I liked how she came from meager roots, didn't have much direction really, and just fell into her life. She never seemed to go after anything, it just came to her. If it worked, great. If not, well...on to the next. Kind of like me...no idea what I want to be when I grow up, I just move from one day to the next and take care of whatever comes along.
I loved that she still sounds just like Laverne. Which she said she played just like herself.
Yes, there are moments when you cry and moments when you laugh. Plenty of moments I didn't even know happened (why would I??). It was fun to have an insider view of Hollywood.
If you love New Yorkers, loved Laverne, like hearing backstage Hollywood stuff that is not on a tabloid, want to be entertained, laugh some, cry some, buy the book. You will enjoy.
Listening to the author read in her own voice was great, but she isn't young Laverne anymore. It took a bit of time to get used to her 'mature' sound. I felt that at moments she was going through the motions of reading the words, but for the most part she delivered her part in an honest, matter of fact way. She never apologizes for the choices she made. She was living her life as we all do...one day at a time.
The opening is pretty funny-getting robbed by ninjas. There are moments that the emotion gets the better of her. It made her very likeable!
I reached a point that I didn't want to 'put it down' (stop listening).
I felt that she did what her mother taught her to do, 'entertain people'.
Tell us about yourself!
I was drawn to this book because I was interested in Penny Marshall's take on being a female director, and having a nontraditional, and successful role in Hollywood. I was not looking - or interested - in raunchy details or weird side details about other actors or directors. She was not the pretty girl, and has been incredibly well connected and unapologetic about how she's chosen to live her life. When she talks about this, the book is great and she's enjoyable to listen to. That said:
The first half is about her early life which she doesn't seem to want to talk about - and it comes out in the performance. I wonder whether she was active in writing the book because there are many times she actually runs over sentences, has awkward moments of reading, and generally just seems to be going through the motions of getting the performance done. The writing is pretty awful at times in the beginning and it comes through in the audio performance - especially when there are these long lists of people she's worked with and it just comes across as lame name dropping for the sake of creating interest. It can be a uncomfortable to listen to at times, and I know I was sorely tempted to stop listening.
In the second half or so, when she really gets to talking about her time in Laverne & Shirley and directing, it starts to feel more like it's her story and it's enjoyable. At that point, it's a pleasure to listen to because it's listening/reading about someone with a real passion she's sharing. I wanted more of her talking about the work she is obviously passionate about and interested in sharing, and less of the awkward personal back story.
Audible listener who's grateful for a long commute!
Tuesday nights were a really big deal when I was a kid growing up in the Midwest. We just HAD to be home at 7 pm - prime time starts early there - to watch Happy Days on ABC, one of only five channels. The kid that missed the show had to swallow pride and risk ostracism by those in the know to find out what The Fonz was up to. Laverne & Shirley, a spin-off, aired at 7:30 pm. I liked that even better. I can still do the arm and arm "schlemiel, schlimazel, Hasssnpeffer, Incorporated" song and dance.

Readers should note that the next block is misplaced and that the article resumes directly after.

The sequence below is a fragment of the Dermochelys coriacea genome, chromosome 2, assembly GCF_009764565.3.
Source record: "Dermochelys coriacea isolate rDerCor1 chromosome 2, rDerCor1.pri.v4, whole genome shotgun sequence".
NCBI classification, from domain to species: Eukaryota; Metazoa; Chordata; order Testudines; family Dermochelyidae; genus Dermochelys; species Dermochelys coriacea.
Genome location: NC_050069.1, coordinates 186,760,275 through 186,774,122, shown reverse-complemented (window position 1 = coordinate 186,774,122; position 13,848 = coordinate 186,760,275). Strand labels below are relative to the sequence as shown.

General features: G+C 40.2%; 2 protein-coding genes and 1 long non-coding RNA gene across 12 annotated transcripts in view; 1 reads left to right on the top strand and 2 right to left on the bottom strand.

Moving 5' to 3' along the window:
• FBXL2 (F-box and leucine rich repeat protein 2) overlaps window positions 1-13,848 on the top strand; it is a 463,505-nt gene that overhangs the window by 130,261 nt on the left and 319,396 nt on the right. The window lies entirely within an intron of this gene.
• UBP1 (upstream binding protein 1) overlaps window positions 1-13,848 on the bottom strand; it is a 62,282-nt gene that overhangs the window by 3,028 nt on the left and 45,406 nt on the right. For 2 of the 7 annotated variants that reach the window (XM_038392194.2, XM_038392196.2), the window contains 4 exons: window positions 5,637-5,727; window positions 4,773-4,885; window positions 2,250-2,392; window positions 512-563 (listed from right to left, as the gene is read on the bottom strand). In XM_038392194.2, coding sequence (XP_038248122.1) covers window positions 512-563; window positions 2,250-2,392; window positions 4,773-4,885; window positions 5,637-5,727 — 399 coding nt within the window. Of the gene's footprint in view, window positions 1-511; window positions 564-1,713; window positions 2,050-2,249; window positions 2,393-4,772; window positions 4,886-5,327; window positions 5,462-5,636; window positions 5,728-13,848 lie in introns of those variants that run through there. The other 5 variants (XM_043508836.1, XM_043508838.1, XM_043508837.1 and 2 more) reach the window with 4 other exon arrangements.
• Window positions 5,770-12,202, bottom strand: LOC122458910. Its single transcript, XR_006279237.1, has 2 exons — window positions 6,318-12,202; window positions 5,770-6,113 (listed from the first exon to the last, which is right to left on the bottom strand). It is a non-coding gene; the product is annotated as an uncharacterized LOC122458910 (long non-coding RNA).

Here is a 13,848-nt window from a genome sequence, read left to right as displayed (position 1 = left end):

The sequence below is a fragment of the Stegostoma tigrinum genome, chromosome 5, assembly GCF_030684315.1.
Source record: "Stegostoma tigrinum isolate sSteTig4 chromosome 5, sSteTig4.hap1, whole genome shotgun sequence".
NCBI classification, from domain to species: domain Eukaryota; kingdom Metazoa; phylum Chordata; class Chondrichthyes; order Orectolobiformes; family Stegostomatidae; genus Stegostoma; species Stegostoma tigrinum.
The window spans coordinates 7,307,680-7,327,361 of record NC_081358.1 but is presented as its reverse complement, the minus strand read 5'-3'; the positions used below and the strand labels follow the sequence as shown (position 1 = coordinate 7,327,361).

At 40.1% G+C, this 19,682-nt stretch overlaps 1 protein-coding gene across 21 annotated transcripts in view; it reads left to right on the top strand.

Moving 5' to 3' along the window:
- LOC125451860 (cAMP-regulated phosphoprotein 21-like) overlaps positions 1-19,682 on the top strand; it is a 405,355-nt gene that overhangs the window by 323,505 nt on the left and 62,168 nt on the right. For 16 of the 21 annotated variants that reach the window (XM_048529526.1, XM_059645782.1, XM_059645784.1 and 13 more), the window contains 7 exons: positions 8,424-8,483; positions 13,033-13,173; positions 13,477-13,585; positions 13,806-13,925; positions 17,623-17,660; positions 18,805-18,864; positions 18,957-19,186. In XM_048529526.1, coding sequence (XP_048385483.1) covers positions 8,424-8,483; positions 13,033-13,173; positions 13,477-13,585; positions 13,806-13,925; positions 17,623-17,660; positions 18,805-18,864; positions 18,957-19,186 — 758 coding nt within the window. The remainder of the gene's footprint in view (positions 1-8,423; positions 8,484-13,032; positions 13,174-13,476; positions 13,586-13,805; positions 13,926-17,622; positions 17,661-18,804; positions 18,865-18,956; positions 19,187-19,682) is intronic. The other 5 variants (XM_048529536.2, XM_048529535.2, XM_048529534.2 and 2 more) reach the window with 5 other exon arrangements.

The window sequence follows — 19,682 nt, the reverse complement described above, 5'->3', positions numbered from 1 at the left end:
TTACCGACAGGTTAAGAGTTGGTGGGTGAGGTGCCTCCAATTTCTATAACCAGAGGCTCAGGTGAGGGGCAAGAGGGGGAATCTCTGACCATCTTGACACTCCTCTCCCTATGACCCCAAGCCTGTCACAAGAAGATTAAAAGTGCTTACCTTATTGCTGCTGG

Penny Marshall (Laverne) went on to produce and direct films, including "A League of their Own" (1992), a favorite of mine. I sometimes wondered how one family produced her and her brother, Garry Marshall, an actor, director, writer, and producer; how she ended up married to Rob Reiner, and then divorced; why she is such famous friends with Hollywood scion Carrie Fisher, a really funny writer who has acted in a film or two . . .
"My Mother was Nuts"(2012) answers these questions, and so many more. It's a fun romp through post WWII New York, and Hollywood from the 1970's to the present. Marshall seems to know everyone, and she likes them. If there's a falling out, she makes the first move to patch things up. She actually got (Paul) Simon & (Art) Garfunkel back on singing terms for a while. The only 'dirt' she dished in this book was on herself.
There is something missing, though: there's a complete lack of introspection about herself, and speculation about why other people do things. I don't know if that is just the way Marshall is, or if that was the way she wrote the memoir. Since a memoir is not an autobiography, that lack of analysis may have been intentional.
This is a new genre for me - I don't think I've ever read or listened to a Hollywood memoir. The closest I've come is Richard Rhodes "Hedy's Folly: The Life and Breakthrough Inventions of Hedy Lamarr, the Most Beautiful Woman in the World" (2011). Lamarr was an actress who happened to invent and patent the technology cell phones rely on today. I got a great Audible deal on ""My Mother was Nuts", and I knew I could return it if I didn't like it, so I gave it a whirl. It was an enjoyable way to make the weekend chores bearable.
As to the narration - well, a Bronx accent can be grating, but there's no one else I would have rather listened to narrate "My Mother was Nuts".
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I listened to Garry Marshall's book recently- that made this book even better because I already knew her mother was nuts. Her narration was great....casual and full of idiosyncrasies.